We need more directors willing to take risks with films like Get Out.
"Gossip" stays in the game until the bottom of the ninth and then blows it. The trick ending is a kick in the teeth. The movie tells a story worth telling, and then cops out with an ironic gimmick that's like a sneer at the craft of storytelling. "The Usual Suspects" had the grace to earn its surprise ending, but "Gossip" pulls a 180 just for the hell of it. Chop off the last two or three minutes, fade to black, and you have a decent film.
The premise is promising. We meet three college roommates who decide to start a rumor just to see how far it will go. They spread the news that a couple had sex in an upstairs bedroom at an off-campus party. Problem is, the rich girl in the bedroom was drunk and passed out. She hears the gossip, assumes it's true and brings rape charges against her date. And then it gets a lot more complicated than that, until simply telling the truth won't mend things anymore.
The story takes place on the kind of campus that would be designed by the ad agency for Benetton. The roommates are Jones (Lena Headley), independent and smart, who seems to cast herself in a real-time version of "Murder, She Wrote"; Derrick (James Marsden), a ladies' man with easy charm and something wrong inside, and Travis (Norman Reedus), who creates strange art out of graphics and photos, and has trouble expressing himself. The roomies share a loft, where they spend more time drinking than Nick and Nora Charles in "The Thin Man" movies. My guess is that less booze and at least some drugs would be involved with characters like these, but it's glug, glug, glug, scene after scene.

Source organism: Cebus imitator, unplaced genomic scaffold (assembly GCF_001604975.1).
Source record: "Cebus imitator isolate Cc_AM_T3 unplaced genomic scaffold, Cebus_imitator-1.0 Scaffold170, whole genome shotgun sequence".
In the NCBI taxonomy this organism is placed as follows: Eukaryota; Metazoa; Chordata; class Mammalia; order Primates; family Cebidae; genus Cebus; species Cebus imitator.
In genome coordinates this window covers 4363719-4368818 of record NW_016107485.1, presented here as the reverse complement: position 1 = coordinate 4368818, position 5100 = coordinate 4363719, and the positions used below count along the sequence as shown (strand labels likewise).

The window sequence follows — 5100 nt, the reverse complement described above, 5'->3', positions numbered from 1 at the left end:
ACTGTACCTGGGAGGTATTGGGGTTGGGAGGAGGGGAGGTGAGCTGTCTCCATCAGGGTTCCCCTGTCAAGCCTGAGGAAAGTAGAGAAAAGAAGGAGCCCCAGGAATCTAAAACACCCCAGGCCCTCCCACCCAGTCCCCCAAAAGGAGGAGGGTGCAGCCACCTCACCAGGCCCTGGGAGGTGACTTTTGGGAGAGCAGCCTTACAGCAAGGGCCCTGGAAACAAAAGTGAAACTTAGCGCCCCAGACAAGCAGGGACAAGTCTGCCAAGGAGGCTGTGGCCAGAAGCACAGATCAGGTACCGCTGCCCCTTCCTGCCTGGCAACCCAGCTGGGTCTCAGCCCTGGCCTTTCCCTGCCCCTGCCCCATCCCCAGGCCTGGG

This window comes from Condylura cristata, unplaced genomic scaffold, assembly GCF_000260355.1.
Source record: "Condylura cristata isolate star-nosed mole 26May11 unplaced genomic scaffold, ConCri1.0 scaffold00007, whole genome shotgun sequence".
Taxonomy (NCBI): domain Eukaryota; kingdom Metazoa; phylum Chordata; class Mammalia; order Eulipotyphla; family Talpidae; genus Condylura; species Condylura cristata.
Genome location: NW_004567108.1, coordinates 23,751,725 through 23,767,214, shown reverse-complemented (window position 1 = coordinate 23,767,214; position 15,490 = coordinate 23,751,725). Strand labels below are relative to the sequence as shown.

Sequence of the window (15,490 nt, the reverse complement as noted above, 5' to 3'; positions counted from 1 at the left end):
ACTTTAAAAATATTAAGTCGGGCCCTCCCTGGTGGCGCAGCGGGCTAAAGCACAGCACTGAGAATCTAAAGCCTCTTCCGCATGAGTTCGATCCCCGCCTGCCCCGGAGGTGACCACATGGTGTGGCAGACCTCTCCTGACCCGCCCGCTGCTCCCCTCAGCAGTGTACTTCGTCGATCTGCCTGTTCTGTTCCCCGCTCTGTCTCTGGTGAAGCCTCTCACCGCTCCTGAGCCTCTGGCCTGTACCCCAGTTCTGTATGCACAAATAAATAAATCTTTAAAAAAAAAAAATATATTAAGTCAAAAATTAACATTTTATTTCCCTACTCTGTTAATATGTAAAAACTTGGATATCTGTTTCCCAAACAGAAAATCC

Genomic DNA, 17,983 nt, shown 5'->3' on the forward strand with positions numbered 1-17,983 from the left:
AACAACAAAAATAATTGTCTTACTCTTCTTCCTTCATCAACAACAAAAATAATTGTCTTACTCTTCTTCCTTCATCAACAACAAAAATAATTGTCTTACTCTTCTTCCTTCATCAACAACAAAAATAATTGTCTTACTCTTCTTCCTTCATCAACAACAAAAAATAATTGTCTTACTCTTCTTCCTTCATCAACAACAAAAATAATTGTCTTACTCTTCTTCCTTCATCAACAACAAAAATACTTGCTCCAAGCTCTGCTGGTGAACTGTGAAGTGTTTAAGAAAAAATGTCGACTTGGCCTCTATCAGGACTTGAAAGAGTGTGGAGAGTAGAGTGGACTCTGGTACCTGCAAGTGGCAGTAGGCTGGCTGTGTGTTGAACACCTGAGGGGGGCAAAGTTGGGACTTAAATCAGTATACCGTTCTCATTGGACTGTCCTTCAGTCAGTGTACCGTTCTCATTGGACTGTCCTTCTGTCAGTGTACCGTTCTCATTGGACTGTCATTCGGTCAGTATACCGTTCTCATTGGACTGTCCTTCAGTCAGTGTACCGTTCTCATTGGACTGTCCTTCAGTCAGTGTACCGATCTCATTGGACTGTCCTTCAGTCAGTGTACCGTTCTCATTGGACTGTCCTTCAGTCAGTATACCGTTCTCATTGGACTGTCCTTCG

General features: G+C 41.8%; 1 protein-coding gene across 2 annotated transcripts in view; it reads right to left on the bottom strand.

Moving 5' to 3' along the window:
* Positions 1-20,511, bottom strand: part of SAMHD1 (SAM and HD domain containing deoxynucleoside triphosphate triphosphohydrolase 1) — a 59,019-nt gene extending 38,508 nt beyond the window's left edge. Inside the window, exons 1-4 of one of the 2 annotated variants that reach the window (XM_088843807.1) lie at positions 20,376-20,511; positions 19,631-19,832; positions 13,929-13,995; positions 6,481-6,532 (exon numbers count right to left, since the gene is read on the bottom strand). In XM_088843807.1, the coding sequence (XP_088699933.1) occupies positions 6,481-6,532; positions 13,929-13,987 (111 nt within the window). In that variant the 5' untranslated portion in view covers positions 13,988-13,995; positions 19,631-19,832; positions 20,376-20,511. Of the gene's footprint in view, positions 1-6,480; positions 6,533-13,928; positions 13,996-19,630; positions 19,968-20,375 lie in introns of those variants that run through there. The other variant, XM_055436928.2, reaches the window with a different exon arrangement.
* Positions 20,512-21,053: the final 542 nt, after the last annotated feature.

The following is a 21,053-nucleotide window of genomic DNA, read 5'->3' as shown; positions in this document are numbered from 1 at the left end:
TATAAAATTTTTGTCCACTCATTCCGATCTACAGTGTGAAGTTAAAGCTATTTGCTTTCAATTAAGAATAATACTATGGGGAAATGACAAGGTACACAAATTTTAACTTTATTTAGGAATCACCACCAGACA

The film is heavy on style and knows what it's doing. Cinematographer Andrezej Bartkowiak ("Speed," "Species") deepens the colors and photographs the actors like models, which works, because great though he makes them look, they can still act. Jones is the catalyst. She agreed to spread the rumor and then develops a conscience when the gossip goes wrong. She also gets to perform the obligatory high school yearbook scene, in which secrets from the past are obligingly revealed.
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